There are many general statements here which are misleading or simply incorrect when applied to tritium. Look at the following study done by the State of California in 2006:
In particular, around Page 25: "For tritium, the experimental evidence for carcinogenicity is rather weak." It emits a beta carrying only 6 keV of energy, about 1/10 the energy used for dental X-rays. Tritium primarily occurs in water, so it rapidly gets diluted from the concentrations described here as "on-site". Water passes through the body quickly; its "biological half-life" is about 2 days.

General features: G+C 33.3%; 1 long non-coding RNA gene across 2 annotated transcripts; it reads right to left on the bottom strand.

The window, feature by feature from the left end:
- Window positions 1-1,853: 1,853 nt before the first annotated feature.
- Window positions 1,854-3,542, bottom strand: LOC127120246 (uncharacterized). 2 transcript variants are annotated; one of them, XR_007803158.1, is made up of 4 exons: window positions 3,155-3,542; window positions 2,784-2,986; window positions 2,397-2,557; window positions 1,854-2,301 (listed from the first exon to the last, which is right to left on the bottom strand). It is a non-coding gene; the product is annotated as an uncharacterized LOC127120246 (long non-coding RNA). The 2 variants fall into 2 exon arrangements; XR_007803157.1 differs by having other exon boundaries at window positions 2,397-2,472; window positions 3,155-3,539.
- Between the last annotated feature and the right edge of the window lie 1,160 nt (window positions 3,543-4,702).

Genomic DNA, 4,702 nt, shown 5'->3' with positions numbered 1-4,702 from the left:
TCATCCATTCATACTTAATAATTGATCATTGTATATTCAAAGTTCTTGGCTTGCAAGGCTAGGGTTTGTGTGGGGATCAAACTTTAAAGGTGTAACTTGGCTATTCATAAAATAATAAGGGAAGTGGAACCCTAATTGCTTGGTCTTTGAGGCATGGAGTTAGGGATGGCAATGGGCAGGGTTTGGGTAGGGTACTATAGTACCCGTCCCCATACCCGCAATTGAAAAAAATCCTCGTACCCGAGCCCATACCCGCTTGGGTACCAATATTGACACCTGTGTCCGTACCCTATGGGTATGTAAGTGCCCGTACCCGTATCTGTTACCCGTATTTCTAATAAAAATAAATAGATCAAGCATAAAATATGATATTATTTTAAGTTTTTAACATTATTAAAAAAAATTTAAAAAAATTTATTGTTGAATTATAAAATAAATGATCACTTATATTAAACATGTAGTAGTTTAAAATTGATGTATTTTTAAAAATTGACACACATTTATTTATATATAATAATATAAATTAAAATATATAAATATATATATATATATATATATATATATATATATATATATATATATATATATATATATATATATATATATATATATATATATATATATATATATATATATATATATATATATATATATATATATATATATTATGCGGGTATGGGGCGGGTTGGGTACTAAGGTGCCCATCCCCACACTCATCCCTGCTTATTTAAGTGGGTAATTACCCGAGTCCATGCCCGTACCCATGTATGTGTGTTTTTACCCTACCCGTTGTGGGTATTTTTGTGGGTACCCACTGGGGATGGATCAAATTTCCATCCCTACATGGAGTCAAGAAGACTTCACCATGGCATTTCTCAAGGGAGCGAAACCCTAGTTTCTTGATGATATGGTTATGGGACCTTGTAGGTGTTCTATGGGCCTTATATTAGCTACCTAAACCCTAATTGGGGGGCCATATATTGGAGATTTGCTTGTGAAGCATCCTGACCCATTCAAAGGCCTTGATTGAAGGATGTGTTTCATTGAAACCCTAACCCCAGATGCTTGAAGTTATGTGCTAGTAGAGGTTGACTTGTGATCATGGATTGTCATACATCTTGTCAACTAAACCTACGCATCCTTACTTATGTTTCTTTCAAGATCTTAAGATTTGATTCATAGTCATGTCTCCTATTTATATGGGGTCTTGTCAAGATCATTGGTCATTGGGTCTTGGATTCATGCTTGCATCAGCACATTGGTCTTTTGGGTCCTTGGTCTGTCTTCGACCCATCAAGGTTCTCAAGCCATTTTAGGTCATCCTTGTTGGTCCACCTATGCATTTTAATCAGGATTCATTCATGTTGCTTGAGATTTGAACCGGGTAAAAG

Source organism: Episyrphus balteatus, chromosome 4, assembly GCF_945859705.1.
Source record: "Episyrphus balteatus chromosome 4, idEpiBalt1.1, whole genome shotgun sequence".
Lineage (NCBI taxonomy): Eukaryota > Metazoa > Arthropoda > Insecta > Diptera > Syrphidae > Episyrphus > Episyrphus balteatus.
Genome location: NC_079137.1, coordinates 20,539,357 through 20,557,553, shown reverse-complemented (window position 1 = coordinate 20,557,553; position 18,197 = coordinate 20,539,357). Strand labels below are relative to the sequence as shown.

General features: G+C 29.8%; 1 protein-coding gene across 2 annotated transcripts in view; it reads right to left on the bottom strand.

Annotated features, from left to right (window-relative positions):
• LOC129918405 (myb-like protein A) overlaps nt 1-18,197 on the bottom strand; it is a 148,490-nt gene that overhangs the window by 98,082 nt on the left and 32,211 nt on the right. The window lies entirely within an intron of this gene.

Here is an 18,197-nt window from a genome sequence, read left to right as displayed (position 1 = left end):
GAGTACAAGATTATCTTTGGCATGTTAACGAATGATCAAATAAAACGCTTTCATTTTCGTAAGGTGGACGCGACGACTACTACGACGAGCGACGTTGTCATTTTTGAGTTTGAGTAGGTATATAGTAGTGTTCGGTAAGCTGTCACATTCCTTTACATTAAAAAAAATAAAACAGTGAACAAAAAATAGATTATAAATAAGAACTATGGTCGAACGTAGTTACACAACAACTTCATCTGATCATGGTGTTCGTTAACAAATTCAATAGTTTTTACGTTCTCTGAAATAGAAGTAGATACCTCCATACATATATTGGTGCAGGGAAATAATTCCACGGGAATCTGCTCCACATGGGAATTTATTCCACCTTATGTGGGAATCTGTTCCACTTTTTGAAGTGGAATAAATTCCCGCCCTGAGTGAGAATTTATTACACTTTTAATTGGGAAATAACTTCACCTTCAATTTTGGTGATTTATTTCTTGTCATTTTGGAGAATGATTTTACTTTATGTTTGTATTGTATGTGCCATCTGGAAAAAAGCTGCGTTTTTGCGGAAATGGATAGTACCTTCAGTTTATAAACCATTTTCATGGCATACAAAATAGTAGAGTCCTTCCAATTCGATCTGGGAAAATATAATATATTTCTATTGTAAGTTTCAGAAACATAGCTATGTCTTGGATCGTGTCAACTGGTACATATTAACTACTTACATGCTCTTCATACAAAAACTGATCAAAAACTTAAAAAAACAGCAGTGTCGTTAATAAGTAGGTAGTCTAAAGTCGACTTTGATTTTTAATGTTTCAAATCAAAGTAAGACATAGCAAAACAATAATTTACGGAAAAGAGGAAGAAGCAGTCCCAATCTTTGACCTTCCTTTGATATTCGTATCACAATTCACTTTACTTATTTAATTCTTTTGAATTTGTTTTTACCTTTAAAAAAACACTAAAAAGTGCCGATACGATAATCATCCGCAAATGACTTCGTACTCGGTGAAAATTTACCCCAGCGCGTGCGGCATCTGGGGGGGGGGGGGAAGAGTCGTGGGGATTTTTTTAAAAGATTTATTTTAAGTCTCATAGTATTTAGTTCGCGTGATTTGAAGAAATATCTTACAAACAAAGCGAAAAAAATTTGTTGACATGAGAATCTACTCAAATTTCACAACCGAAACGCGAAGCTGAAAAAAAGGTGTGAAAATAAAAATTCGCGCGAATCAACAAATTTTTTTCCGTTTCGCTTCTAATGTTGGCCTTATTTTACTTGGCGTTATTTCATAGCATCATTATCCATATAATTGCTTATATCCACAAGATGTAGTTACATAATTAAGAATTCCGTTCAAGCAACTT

Furthermore, the notion that the smallest amount of radiation is still dangerous is being discredited by modern molecular biology and our knowledge of the mechanisms for cancer formation, DNA repair, and cellular adaptive responses to stress. Look at this presentation:
for a comparison of the relative risks of nuclear power with other forms of power generation which are widely thought to be safer. You may be surprised.